“We have known for many years that growing up in poverty puts children at risk for lower school achievement, reduced earnings, and poorer health,” says senior author on the study Kimberly Noble, Professor of Neuroscience & Education at Teachers College, Columbia University. Poverty has also been associated with differences in children’s brain development.
“However,” notes Noble, “until now, we haven’t been able to say whether poverty itself causes differences in child development, or whether growing up in poverty is simply associated with other factors that cause those differences.”
Because of the randomised controlled trial design, the authors were able to distinguish a correlation from causation, concluding that giving money directly to mothers living in poverty can translate to changes in their infants’ brain activity.
Under the direction of lead author Sonya Troller-Renfree, postdoctoral research associate at Teachers College, Columbia University, brain activity was measured using electroencephalography (EEG), a technique in which a cap is placed on an infant’s head and is used to record the brain’s electrical activity (known colloquially as brainwaves).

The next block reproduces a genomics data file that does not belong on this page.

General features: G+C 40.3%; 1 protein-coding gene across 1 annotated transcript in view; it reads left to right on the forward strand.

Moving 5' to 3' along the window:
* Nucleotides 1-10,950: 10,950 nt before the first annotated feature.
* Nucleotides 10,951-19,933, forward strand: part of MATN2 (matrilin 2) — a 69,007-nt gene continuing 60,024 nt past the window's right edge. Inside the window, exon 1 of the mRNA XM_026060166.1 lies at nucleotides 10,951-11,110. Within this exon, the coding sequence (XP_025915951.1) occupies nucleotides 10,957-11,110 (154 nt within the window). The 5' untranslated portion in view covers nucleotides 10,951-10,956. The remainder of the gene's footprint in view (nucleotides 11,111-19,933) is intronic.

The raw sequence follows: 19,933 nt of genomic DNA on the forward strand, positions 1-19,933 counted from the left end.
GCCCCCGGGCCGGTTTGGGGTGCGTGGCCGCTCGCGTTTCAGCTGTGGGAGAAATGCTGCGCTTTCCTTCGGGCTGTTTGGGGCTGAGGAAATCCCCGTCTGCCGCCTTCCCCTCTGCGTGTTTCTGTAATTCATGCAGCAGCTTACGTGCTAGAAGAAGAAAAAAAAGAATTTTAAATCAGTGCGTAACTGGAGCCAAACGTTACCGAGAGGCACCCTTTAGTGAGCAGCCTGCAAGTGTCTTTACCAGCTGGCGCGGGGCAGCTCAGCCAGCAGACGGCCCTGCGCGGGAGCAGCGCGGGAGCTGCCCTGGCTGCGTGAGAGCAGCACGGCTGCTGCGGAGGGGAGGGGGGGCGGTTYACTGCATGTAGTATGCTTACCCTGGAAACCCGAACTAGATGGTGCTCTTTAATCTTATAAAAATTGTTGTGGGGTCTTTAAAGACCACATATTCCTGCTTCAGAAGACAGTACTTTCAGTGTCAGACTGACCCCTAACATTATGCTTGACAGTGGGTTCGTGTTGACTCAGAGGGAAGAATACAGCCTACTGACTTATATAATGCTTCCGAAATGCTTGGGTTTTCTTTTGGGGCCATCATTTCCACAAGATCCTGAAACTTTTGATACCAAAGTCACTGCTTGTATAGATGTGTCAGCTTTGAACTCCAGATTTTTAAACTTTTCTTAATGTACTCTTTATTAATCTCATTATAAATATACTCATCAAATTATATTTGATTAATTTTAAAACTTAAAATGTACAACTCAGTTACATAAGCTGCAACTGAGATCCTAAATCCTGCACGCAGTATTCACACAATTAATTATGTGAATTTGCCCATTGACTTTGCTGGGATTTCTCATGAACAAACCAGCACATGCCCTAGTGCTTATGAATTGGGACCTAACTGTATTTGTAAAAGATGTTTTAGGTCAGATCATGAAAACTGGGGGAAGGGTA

Past research has linked high-frequency (that is fast brain activity) to the development of thinking and learning.
The study reports that infants whose mothers received $333/month had more high-frequency brain activity compared with infants whose mothers received $20/month.
The children’s brain activity was measured in their homes.